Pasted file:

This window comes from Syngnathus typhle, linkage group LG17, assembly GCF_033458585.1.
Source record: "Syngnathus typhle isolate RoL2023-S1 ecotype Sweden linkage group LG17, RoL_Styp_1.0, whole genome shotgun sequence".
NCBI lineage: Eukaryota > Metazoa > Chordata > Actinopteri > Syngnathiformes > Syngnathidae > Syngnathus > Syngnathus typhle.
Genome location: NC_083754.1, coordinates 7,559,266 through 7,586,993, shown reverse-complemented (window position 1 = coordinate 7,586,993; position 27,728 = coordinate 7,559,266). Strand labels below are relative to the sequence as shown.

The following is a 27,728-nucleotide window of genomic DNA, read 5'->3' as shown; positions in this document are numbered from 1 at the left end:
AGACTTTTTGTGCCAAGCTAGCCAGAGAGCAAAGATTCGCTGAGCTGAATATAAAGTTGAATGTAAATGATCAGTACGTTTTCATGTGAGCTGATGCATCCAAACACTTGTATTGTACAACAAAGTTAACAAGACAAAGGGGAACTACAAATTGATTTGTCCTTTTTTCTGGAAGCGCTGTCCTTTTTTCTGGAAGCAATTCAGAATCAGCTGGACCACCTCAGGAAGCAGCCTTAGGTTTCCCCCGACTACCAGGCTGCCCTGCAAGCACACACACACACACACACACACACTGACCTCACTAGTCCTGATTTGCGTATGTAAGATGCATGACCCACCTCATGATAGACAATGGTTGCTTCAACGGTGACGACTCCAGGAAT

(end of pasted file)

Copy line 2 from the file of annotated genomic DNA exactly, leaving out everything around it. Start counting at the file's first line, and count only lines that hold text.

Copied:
Source record: "Syngnathus typhle isolate RoL2023-S1 ecotype Sweden linkage group LG17, RoL_Styp_1.0, whole genome shotgun sequence".